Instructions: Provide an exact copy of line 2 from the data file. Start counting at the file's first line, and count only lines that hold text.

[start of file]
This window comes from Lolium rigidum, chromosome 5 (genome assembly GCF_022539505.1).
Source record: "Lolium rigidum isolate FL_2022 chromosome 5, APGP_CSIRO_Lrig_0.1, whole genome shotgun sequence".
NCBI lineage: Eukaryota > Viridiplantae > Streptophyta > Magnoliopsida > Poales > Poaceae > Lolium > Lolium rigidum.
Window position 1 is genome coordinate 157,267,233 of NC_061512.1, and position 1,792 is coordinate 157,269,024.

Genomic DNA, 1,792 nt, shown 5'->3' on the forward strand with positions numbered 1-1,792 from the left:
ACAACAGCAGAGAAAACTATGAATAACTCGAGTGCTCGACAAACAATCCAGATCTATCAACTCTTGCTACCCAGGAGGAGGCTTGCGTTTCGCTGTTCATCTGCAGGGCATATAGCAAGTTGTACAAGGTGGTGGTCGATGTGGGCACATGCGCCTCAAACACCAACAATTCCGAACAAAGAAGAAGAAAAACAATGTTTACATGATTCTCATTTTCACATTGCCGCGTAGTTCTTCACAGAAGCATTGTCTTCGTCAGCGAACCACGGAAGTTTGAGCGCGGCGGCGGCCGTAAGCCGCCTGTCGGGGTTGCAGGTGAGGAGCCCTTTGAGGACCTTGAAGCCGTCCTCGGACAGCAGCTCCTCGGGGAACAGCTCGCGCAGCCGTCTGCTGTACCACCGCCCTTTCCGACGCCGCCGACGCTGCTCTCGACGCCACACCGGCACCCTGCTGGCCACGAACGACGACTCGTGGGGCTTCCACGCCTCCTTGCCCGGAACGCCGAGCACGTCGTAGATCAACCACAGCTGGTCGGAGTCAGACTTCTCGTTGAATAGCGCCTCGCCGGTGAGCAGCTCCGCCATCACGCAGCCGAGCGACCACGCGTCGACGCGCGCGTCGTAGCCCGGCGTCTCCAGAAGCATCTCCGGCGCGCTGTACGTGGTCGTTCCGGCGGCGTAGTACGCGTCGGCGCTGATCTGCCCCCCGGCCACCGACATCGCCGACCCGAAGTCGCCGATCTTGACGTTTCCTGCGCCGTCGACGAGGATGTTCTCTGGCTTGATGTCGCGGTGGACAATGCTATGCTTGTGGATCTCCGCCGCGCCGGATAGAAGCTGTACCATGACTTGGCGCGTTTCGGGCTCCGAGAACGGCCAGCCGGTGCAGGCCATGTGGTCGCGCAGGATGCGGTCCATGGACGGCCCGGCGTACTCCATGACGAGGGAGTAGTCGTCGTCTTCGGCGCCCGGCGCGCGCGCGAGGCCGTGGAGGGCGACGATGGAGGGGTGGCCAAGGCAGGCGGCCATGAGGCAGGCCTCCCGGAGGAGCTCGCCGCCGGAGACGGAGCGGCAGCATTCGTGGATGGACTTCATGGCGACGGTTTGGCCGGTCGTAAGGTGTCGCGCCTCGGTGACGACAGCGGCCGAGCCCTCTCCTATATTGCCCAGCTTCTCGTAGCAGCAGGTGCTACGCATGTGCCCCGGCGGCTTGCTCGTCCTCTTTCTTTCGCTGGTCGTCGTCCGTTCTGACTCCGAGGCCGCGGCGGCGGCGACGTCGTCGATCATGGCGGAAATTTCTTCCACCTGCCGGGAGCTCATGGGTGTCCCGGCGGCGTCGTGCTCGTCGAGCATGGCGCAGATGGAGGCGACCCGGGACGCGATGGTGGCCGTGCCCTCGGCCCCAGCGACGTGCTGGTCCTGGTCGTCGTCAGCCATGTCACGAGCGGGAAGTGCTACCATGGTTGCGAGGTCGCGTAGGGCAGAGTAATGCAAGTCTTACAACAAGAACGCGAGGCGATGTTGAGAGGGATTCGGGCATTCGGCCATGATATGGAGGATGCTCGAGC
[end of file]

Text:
Source record: "Lolium rigidum isolate FL_2022 chromosome 5, APGP_CSIRO_Lrig_0.1, whole genome shotgun sequence".